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May 18 2010

Re-Update: France and the niqab

Just in case anyone is interested in continuing to follow this story:

French President Nicolas Sarkozy has ordered legislation that would ban women from wearing Islamic veils that fully cover the face and body in public places, the government said Wednesday.

Belgium has recently gone down the same road. Of course, I’ve had my issues with Belgium before, where I felt they were poised to infringe upon free speech and censor their own history. There’s a debate brewing up in Australia as well, although I am not entirely convinced that the robber in this story wasn’t trying to make a political point. I’ve never heard of anyone in Canada using a burqa as a criminal disguise, but I’ve only been paying attention to this issue for a short while.

There’s another side to this issue that I want to discuss, but I’m not sure how qualified I am to do so – the issue of women’s rights. Many people cite the burqa as a symbol of male repression, disguised in religious trappings. Muslim men are not exhorted to cover their bodies from head to foot (although modest dress is recommended for both sexes). Surely the sight of a good-looking Muslim guy inspires just as much lust in the women of the world as vice versa. The glaring double-standard reeks of hypocrisy. However, the counter-argument is that many Muslim women who are not required to wear the burqa (or the hijab, or the niqab, or any of the other permutations) choose to do so. Taking away their right to dress as they see fit, say critics, is just as much an abrogation of women’s rights as requiring them to cover up.

My feeling on this issue, as articulated by Sam Harris, is that “choosing” to wear a burqa is like a person “choosing” to remain celibate or “choosing” to give money to the church: religious teachings are drummed into you from birth, and it’s not possible to make a truly informed and un-coerced “choice” when the weight of your entire family and community is on your back. Again, this reeks of paternalism “you aren’t capable of making a choice, so I’m going to make it for you.” I believe that’s what they told black people in the Jim Crow era.

I have mixed feelings about this. I suppose this is precisely what I recommended, but I’m uneasy about the government passing bills that outlaw religious practice – I just don’t think we should make laws that encourage it. This one is a very difficult line to draw and I’m really not sure what side I’m on. On the one hand, it sends a clear and unequivocal message to the Muslim world that the secular world will not sit idly by and capitulate to their ludicrous demands to allow women to be demonized and exploited. On the other hand, any time a law is passed that targets one particular group rather than setting a standard for all, my hackles get raised.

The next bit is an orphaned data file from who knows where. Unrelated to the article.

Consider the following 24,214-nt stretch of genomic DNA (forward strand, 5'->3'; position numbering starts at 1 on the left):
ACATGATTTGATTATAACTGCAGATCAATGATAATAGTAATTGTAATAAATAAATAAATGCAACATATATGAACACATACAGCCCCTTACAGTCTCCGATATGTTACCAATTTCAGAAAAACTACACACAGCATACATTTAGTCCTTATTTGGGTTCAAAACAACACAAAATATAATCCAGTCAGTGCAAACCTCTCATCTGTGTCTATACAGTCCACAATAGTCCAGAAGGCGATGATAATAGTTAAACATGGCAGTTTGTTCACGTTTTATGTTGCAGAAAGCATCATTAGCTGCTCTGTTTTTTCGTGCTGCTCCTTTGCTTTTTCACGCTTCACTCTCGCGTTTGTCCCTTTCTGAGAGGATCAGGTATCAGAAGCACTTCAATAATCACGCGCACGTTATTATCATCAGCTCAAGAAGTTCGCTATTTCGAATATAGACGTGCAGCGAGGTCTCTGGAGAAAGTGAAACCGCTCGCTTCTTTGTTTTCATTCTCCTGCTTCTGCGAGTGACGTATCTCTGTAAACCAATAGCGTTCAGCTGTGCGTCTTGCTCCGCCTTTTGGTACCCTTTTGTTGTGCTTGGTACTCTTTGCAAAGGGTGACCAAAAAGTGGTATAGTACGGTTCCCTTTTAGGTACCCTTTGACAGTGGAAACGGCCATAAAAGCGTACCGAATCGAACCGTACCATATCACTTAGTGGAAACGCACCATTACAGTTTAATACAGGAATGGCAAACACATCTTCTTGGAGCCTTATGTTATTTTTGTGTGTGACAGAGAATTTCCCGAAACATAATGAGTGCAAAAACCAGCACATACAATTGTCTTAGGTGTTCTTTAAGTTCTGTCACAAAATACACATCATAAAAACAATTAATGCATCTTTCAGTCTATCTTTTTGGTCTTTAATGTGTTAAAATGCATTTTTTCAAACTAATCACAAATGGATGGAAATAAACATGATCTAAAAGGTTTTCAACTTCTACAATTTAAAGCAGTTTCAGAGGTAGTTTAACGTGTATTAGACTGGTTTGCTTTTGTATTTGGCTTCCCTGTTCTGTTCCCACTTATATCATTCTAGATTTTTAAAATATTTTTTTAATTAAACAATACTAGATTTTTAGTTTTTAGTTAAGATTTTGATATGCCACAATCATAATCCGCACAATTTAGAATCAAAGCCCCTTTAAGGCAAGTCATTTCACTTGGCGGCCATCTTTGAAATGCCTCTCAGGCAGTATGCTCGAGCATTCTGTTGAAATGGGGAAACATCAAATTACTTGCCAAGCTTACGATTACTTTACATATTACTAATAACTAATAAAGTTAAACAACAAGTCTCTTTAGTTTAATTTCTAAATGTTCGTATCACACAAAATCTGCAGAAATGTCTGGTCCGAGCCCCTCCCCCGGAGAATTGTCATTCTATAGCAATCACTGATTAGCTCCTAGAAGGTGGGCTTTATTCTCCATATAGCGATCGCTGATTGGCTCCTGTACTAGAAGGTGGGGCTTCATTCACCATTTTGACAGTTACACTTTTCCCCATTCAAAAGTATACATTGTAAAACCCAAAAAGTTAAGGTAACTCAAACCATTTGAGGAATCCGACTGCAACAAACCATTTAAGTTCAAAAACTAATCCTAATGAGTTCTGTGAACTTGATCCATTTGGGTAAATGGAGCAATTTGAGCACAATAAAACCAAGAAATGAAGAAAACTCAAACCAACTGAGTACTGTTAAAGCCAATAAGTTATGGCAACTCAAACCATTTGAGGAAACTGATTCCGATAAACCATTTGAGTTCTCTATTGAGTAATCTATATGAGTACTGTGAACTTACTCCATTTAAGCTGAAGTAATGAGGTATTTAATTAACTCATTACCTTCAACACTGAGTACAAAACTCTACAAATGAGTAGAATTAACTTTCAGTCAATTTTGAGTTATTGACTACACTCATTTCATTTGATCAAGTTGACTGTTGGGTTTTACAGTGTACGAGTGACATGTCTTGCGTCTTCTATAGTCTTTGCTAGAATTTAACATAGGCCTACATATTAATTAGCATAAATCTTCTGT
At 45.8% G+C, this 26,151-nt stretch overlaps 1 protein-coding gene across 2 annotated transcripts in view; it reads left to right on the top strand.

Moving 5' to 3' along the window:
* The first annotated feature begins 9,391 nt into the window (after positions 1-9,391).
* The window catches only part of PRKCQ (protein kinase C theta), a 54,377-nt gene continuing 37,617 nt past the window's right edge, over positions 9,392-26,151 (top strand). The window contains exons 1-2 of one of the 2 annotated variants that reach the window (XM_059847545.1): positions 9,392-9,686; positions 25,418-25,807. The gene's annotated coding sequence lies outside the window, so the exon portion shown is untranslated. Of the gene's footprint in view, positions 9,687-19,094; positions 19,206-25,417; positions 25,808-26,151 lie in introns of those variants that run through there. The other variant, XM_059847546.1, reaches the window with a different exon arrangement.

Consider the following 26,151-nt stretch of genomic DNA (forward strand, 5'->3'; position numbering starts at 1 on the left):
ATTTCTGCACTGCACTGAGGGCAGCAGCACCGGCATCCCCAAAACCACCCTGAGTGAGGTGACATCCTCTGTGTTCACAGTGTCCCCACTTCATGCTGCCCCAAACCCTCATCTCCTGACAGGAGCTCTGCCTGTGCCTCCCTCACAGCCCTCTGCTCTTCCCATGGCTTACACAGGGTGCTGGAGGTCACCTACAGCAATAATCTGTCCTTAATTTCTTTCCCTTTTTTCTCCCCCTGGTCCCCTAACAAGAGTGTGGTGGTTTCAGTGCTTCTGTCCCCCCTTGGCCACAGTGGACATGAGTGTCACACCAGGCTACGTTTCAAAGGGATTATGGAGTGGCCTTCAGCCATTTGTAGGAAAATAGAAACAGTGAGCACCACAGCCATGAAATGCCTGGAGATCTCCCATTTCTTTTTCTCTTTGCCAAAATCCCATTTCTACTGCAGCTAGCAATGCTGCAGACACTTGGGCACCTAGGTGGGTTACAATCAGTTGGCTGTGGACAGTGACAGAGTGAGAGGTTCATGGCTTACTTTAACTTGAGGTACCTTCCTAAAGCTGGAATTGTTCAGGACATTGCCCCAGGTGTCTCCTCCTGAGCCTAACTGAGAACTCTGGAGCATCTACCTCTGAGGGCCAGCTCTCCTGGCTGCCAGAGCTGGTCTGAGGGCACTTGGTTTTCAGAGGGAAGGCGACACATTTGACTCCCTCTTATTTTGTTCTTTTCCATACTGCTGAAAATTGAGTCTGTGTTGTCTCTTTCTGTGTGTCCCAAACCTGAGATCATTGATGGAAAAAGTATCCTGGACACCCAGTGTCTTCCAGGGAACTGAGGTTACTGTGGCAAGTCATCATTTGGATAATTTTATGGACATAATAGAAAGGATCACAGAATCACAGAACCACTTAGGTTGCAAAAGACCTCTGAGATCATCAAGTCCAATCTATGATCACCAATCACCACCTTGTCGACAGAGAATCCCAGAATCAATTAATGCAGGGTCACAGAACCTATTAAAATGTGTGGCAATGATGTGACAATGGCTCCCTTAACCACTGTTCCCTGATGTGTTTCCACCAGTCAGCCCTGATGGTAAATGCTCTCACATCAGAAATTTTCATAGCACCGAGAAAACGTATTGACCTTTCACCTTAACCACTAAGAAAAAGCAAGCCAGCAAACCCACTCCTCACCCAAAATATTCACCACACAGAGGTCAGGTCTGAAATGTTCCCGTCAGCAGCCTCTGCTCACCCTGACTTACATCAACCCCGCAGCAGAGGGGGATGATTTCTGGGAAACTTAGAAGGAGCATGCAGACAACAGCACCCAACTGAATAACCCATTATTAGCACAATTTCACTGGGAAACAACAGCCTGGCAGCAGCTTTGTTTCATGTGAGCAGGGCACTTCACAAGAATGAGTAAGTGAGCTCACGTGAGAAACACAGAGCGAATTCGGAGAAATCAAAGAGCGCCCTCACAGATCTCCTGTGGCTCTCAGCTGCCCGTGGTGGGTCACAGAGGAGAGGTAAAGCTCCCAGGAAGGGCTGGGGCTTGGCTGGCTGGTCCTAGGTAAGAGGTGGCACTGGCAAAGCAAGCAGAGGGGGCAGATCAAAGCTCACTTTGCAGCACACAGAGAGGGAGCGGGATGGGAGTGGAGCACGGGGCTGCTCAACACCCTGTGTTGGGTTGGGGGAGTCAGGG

I’d love to hear some feedback from you on this.

13 comments

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  1. 1
    Ian

    Education trumps marginalizing laws. I think we can legislate times when a face must be revealed to a government employee for identification purposes, but otherwise we can’t enforce clothing restrictions (on the flip-side I think public nudity laws are unnecessary infringements). If you use the law to enforce behaviour, it often pushes them further underground where they will have less exposure to the wider culture (which I hope would liberalize their views).

  2. 2
    crommunist

    Especially since the countries in question seem to have a very small number of people who actually wear the burqa. I don’t like it when laws target minority groups. Legislating that a face must be visible when conducting business with gov’t employees seems fair.

  3. 3
    Rene Najera

    Hey, thanks for the support over on “Insolence”. “Agustine” is getting out of hand, and doing a good job, like all trolls, of pushing my buttons. Anyhow, the law should be to protect women from having to wear the veil (by whatever name) unless they want to wear it. Know what I mean?

    On the one hand, you have Islamic fundamentalists forcing them to wear it, and now you’ll have the government forcing them not to. In either case, the law is a bill of attainder of sorts, because it is so narrow in its scope.

  4. 4
    crommunist

    Hahaha yeah I find the only way to deal with people like that is to have a bit of a chuckle at their expense.

    Luckily we already have laws that protect anyone from having to do anything for fear of abuse or reprisal. However, you have to be able to demonstrate that abuse before the laws kick in. If a woman’s husband threatens to beat her for not covering up, the only way to get the law to intervene is to leave the husband or get her ass beat. For many women, either of these is pretty close to a death sentence.

  5. 5
    Mona Alas